Chiswick Auctions

In Conversation with – Director of Chiswick Book Festival Torin Douglas talks Vanity Fair, being awarded an MBE and the Sir John Soane’s Museum

14th February 2018

Last week, Marketing Executive Isabel Morrish was delighted to sit down with Director of the Chiswick Book Festival and former BBC media correspondent Torin Douglas to talk about this year’s programme, which will celebrate the festival’s tenth birthday; being awarded an MBE at Buckingham Palace in 2013; his love for British humourists; and why the home of neo-classical architect Sir John Soane (1753 – 1857) is his favourite museum in London.

Chiswick House & Gardens

Chiswick House & Gardens © 2018

The launch of this year’s festival will take place in the beautiful grounds of the neo-Palladian Chiswick House & Gardens – now a tradition and an apt venue considering the evening will celebrate William Thackeray’s much-loved social satire Vanity Fair (1848), which is widely hailed as the founder of the Victorian domestic novel and was inspired by the author’s upbringing in Chiswick.

‘While the present century was in its teens, and on one sun-shiny morning in June, there drove up to the great iron gate of Miss Pinkerton’s academy for young ladies, on Chiswick Mall, a large family coach, with two fat horses in blazing harness, driven by a fat coachman in a three-cornered hat and wig, at the rate of four miles an hour.’ – Vanity Fair, William Thackeray

This year’s event builds on an impressive pattern; 2016’s ‘Victoria in Fact & Fiction’ and last year’s ‘An Evening with Jane Austen’ illuminated the fascinating connections of each to Chiswick. Douglas comments, ‘Each festival has come together so well; Queen Victoria visited Chiswick House as princess and Queen and it is widely believed that Chatsworth, the sister estate to Chiswick House, was the model for Pemberley in Jane Austen’s Pride and Prejudice.’

Thackeray does not fail to follow suit; not only was the author educated at Walpole House on Chiswick Mall, it gave him the inspiration for Mrs Pinkerton’s Academy in Vanity Fair, which is directly referenced in the novel’s opening paragraph. Douglas is delighted that this year’s programme is coming together so well, particularly considering it will mark the festival’s tenth birthday. Furthermore, it so happens that ITV are serialising Vanity Fair in the autumn. ‘I am lucky because I do a lot of different things that coalesce; I was at the Radio Times cover party in Claridge’s recently and met a member of the team working on ITV’s forthcoming adaption of Vanity Fair and we agreed that it would work brilliantly.’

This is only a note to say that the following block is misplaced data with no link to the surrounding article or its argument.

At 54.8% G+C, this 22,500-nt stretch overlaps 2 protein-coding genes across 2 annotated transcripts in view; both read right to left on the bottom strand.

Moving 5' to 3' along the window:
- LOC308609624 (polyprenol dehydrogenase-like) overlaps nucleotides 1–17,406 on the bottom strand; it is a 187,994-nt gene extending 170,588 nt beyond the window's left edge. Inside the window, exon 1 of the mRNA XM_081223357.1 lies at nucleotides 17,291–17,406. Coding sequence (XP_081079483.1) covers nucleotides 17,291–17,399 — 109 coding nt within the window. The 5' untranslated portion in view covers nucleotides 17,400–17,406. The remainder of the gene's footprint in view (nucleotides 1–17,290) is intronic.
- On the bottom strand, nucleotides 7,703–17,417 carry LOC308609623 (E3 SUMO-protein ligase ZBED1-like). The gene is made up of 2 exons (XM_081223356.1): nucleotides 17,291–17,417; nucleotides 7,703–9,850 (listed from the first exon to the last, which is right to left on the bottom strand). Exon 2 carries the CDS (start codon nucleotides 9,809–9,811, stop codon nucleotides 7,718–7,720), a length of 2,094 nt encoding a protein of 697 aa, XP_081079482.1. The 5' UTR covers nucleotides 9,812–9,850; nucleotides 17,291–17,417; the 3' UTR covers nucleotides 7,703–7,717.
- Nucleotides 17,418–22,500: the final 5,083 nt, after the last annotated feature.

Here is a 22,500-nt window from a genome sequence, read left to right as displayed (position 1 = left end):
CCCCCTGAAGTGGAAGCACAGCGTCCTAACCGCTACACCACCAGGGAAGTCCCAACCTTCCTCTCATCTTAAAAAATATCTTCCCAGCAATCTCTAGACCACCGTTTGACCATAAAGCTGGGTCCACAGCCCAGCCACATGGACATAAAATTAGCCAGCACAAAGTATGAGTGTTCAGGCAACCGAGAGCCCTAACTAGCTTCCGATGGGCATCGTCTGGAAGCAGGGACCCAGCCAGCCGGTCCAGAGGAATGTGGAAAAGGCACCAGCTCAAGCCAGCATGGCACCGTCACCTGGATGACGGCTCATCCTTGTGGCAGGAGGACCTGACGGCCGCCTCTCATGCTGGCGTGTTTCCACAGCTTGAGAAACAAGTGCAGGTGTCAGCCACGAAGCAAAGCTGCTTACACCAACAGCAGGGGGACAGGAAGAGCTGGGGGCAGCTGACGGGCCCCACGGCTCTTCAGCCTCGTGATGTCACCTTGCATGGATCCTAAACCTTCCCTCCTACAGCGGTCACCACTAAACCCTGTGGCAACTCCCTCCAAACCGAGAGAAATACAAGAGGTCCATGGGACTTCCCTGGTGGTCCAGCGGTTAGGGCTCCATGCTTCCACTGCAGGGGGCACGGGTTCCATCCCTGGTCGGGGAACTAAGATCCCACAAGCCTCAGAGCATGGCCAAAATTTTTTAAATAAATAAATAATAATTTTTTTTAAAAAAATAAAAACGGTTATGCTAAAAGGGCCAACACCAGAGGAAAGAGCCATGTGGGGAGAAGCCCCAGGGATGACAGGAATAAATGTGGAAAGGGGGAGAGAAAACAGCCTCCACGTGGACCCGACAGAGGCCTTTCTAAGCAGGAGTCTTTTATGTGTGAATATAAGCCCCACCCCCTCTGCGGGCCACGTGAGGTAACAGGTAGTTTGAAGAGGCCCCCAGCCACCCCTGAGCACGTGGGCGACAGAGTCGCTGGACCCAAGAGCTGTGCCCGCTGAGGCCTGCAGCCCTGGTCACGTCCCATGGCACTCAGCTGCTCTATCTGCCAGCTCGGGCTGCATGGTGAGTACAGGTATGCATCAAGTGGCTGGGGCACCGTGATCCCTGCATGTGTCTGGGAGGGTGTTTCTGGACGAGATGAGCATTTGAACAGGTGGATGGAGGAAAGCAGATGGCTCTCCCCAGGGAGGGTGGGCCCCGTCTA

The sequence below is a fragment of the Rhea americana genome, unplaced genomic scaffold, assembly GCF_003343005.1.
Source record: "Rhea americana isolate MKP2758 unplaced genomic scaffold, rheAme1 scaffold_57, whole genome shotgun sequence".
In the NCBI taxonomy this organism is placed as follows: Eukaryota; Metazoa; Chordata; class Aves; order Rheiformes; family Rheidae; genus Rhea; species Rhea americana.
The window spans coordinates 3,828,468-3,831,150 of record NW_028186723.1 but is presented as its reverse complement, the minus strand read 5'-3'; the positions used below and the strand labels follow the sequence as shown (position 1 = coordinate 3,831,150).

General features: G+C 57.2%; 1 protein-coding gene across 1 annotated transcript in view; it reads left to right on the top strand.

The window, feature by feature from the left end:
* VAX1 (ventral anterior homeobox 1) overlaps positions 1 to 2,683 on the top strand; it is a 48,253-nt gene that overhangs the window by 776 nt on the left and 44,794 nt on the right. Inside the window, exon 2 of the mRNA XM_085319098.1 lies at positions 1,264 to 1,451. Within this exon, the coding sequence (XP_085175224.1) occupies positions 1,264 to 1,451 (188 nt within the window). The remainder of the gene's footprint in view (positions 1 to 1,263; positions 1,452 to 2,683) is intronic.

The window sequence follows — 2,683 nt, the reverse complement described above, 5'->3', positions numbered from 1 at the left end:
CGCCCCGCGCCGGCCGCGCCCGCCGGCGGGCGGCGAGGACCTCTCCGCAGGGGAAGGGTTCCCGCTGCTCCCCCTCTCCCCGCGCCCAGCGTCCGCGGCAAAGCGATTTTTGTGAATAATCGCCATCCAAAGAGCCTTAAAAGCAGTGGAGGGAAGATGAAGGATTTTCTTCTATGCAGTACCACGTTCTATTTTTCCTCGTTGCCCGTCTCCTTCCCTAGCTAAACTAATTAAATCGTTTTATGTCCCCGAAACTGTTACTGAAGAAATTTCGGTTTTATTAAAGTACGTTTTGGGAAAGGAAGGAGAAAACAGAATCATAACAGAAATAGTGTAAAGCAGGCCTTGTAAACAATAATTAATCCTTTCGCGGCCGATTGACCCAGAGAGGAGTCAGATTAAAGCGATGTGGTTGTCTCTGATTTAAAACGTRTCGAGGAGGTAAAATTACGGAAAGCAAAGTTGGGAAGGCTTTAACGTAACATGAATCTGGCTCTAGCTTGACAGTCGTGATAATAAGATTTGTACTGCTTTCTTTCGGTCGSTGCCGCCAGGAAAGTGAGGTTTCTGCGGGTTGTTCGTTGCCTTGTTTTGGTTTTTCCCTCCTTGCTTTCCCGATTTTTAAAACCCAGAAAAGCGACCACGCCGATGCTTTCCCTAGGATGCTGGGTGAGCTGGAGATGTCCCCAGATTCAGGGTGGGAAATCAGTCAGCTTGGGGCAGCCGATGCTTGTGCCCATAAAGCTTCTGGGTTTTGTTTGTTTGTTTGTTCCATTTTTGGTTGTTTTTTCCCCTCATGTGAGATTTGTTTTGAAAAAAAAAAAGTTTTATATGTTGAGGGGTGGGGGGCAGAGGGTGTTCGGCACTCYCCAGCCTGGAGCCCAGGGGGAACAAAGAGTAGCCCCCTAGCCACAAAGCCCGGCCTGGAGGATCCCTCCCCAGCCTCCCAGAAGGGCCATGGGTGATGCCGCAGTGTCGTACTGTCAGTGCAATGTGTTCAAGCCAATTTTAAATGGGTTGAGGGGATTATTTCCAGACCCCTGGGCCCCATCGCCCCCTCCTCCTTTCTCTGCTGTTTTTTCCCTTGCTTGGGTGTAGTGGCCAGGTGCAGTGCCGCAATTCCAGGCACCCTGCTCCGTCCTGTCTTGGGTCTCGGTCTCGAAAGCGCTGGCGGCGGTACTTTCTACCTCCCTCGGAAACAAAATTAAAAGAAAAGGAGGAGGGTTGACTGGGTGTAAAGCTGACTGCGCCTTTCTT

When asked why the Chiswick Book Festival stands out, Douglas points out the wealth of talent that this leafy suburb has produced and inspired. ‘We always said that Chiswick really ought to have a book festival if anywhere was to have one; Thackeray and many other authors come from Chiswick. WB Yeats, GK Chesterton and John Betjeman wrote eloquently about the area and Chiswick is home to many creative types who appreciate the written word. Furthermore, the area has an array of fantastic spaces to host events, including St Michael & All Angels Church & Parish Hall, the Tabard Theatre, Chiswick House, ArtsEd and Chiswick Library.’

Perhaps unsurprisingly, Douglas is unable to pinpoint just one highlight of the festival since its inception nearly a decade ago, although he does emphasise the high calibre of speakers right from the get go. ‘One of the highlights was the first year’s programme; I thought we would start slowly but I was working with Jacks Thomas, who is now the Director of the London Book Fair and her husband Malcolm Edwards, former deputy C.E.O of Orion Books and their idea of starting slowly was Antonia Fraser, Anthony Horowitz, Jacqueline Wilson and Michael Frayn. I did think, how are we ever going to follow this? What you soon realise is that there are lots of authors out there and every year they release new books. The actual challenge is persuading them to take part in the festival.’